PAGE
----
January 17, 2020 / 12:24 PM / a month ago

Chinese cities get creative in steadying cooling property markets

BEIJING (Reuters) - Property agent Yuan Bin thought he must have misheard when news broke on Nov. 11 - China’s equivalent of Black Friday - that the Shenzhen government was cancelling a capital gains tax on some apartments in the southern boomtown.

FILE PHOTO: Resident buildings and offices are seen in Shenzhen, Guangdong Province, China, September 6, 2019. REUTERS/Athit Perawongmetha/File Photo

Shenzhen, which has seen the heaviest level of speculation in China’s property market, led a nationwide crackdown on speculative buying in early 2016 to cool overheated prices.

“I thought to myself: ‘This can’t be real’,” said Yuan, who has been selling property for six years.

Yuan made 50 calls that day, he said, and three clients agreed to buy that month.

“It’s been absolutely crazy,” Yuan said. “Our transactions in the week of Nov 11-15 beat the whole month of October.”

Despite the campaign against speculation, Chinese cities struggling with slowing sales and rising inventories have been devising creative plans to cushion their markets, testing Beijing’s willingness to let them fall back on an old growth engine in weak economic times.

In December, Chinese property investment hit a two-year low while new home prices grew at the slowest pace in 17 months, adding to signs of a slackening in the sector and suggesting Beijing may need to offer more stimulus to stabilize a cooling economy.

This week, Hengyang, a city of 7 million in southern Hunan province, offered a bold solution to stimulate sales: It allowed home buyers to borrow more from the state-run Housing Provident Fund (HPF), reversing steps in July 2018 to reduce such borrowing.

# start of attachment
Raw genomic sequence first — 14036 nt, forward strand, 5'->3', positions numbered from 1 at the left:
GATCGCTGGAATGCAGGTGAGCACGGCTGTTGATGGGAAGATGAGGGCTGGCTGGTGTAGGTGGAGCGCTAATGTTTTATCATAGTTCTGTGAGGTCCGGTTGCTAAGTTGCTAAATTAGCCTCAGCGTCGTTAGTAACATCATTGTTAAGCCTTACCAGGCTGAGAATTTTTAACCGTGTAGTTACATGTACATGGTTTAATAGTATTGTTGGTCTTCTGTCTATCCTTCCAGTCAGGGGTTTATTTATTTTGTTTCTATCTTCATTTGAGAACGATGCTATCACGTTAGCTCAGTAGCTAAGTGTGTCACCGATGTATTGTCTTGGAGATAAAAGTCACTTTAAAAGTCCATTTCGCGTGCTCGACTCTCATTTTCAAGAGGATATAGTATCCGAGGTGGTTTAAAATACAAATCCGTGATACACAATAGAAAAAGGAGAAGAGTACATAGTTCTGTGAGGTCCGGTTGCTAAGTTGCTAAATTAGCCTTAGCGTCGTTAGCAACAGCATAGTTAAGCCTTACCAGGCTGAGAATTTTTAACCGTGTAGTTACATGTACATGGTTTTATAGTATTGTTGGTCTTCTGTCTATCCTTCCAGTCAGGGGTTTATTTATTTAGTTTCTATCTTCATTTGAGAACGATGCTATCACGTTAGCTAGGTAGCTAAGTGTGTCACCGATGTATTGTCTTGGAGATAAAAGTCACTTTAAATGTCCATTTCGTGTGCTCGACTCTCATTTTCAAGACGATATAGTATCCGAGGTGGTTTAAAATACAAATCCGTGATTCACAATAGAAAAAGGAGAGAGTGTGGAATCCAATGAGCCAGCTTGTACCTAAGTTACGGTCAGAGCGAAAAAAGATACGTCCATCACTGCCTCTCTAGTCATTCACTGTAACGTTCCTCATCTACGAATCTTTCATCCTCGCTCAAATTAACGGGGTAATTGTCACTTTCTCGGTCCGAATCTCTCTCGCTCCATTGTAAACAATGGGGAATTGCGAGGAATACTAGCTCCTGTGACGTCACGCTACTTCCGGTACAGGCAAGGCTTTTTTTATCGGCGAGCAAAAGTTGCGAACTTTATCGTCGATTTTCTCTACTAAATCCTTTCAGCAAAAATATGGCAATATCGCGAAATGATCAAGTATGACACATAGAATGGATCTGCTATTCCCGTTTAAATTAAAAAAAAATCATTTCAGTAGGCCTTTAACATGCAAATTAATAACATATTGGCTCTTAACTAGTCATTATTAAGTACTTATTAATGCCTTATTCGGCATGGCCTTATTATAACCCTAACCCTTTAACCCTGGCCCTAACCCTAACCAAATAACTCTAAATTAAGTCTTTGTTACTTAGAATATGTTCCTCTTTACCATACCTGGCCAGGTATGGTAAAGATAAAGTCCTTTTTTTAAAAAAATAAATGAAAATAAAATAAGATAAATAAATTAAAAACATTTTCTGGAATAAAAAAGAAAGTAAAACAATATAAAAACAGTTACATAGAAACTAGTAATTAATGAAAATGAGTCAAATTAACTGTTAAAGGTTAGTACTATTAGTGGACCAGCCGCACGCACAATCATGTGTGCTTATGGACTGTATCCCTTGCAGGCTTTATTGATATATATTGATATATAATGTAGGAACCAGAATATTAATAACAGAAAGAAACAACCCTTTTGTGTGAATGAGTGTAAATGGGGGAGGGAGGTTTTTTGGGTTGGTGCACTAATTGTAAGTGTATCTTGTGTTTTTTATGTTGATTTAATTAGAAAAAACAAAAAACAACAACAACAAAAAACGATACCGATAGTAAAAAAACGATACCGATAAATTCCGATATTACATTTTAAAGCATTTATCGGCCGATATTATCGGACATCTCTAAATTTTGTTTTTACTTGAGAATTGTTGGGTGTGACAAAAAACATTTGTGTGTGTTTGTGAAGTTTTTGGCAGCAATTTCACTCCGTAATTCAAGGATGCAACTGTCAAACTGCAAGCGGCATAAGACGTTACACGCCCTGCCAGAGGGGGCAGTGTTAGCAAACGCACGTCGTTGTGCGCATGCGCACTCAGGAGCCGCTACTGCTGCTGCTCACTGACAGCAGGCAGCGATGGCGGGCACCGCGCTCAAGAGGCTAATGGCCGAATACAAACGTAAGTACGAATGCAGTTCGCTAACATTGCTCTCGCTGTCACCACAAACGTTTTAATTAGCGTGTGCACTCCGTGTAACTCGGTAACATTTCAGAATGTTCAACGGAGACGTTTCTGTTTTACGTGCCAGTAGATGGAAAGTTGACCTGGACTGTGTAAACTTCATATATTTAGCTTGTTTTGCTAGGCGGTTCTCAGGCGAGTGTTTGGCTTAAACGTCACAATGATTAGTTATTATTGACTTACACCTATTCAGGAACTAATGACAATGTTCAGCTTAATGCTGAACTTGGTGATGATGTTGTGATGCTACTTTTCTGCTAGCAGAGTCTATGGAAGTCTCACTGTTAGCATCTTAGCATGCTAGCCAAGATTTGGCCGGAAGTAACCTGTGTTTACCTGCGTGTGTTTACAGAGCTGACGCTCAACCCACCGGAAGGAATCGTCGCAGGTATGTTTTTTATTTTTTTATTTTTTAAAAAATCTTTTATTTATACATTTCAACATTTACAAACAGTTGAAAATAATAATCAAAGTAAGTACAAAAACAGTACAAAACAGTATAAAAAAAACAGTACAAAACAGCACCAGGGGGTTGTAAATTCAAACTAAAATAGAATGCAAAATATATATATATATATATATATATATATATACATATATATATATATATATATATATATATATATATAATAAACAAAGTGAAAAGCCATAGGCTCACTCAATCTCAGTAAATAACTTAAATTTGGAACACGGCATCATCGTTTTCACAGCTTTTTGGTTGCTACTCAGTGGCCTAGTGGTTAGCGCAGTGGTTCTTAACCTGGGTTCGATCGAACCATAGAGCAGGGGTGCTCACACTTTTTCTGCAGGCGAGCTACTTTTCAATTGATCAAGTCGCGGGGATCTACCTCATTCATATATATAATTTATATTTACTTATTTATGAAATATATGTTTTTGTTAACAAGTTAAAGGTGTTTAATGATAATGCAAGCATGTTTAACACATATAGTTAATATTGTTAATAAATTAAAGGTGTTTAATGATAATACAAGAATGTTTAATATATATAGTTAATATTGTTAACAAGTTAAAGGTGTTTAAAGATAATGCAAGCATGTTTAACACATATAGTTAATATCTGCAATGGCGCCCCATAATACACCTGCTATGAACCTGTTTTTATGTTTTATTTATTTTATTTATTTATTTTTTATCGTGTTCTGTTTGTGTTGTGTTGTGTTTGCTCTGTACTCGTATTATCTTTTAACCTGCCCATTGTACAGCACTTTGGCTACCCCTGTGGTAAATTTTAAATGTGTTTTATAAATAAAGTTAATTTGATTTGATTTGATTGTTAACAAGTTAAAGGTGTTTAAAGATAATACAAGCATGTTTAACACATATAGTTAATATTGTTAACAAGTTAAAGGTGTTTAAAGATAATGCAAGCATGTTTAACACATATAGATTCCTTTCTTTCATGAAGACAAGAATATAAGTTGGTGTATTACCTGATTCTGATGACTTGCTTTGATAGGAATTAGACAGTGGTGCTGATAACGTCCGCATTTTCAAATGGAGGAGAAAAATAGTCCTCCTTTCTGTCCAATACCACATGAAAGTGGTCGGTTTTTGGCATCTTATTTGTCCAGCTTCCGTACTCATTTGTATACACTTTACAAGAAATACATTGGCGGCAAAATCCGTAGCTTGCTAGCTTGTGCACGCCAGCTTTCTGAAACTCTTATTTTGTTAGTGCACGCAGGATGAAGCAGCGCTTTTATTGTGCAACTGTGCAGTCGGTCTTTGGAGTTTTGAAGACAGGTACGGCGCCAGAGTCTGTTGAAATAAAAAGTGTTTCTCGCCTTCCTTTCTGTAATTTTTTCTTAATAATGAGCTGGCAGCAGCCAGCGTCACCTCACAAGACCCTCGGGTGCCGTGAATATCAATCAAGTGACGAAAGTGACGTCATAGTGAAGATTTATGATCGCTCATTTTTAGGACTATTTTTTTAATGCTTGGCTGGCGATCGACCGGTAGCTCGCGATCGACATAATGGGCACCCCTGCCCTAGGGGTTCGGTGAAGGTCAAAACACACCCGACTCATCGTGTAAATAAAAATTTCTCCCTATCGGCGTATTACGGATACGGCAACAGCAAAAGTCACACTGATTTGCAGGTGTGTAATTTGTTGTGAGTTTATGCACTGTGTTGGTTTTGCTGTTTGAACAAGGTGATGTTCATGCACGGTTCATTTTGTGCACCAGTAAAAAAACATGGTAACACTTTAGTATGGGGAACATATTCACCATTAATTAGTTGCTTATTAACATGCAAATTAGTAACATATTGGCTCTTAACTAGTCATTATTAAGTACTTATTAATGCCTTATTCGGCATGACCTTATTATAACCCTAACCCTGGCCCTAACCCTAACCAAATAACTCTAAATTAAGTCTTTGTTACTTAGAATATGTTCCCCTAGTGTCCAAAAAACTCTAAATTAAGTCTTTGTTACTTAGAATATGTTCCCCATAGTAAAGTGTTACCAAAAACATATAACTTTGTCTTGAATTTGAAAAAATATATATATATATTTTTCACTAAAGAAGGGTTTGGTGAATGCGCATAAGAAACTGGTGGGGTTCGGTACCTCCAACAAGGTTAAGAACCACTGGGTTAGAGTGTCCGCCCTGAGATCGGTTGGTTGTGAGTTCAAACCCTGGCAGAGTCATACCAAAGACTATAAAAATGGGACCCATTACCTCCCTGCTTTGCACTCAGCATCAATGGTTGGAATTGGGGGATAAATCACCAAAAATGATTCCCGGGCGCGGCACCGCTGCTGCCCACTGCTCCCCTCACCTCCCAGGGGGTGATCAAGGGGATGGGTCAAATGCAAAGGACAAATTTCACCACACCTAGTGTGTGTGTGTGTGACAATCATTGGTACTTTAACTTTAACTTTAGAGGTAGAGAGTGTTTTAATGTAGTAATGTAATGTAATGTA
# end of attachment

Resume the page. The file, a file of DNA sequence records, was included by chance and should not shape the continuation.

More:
The fund was established in 1999 to help employees finance their own homes. All workers and employers in China make mandatory contributions monthly. Property buyers can withdraw contributions and also borrow from the fund, which must be paid back with interest.

First-time buyers can use HPF loans for as much as 80% of the purchase price, up from 70% previously, while those looking to buy a second home can utilize such loans for up to 70% compared with 50%, Hengyang authorities said on Monday.

Beijing has been calling for more targeted city-based policies to stabilize markets, but the policy tweaking is now tilted toward ensuring that house prices don’t fall, said a property developer familiar with local government thinking in eastern Zhejiang province.

“Relaxing curbs is needed for GDP growth, for stabilizing market expectations and for stabilizing home prices,” he said, declining to be named.

The sharp cooling in land auctions in some areas last year put great pressure on local government finances, a land ministry official said.

While most local authorities have been clandestine about their easing efforts to avoid scrutiny, Dazhou, a city of over 5 million in southwestern Sichuan province, was less shy about its plans. In a document dated Jan. 10 its government detailed 12 measures to ensure the “steady and healthy development” of its property market.

They included subsidies for developers for new apartment sales at 100 yuan per square meter, and less stringent upfront investment requirements for developers to start sales.

“This is a very aggressive move,” said the land ministry official.

FILE PHOTO: People walk past newly built residential flats in Shenzhen, Guangdong Province, China October 26, 2019. REUTERS/Tyrone Siu/File Photo

The housing ministry did not immediately respond to a request for comment.

Some analysts say that if economic growth stabilizes, the government could potentially dial back its stimulus to lower the risk of debt problems emerging from the property market.

“It is likely that the government could take the chance of an economic warm-up to consolidate local government finance and continue the property market control,” J.P. Morgan Asset Management Global Market Strategist Chaoping Zhu wrote in a note.

Reporting by Yawen Chen and Ryan Woo; Editing by Hugh Lawson

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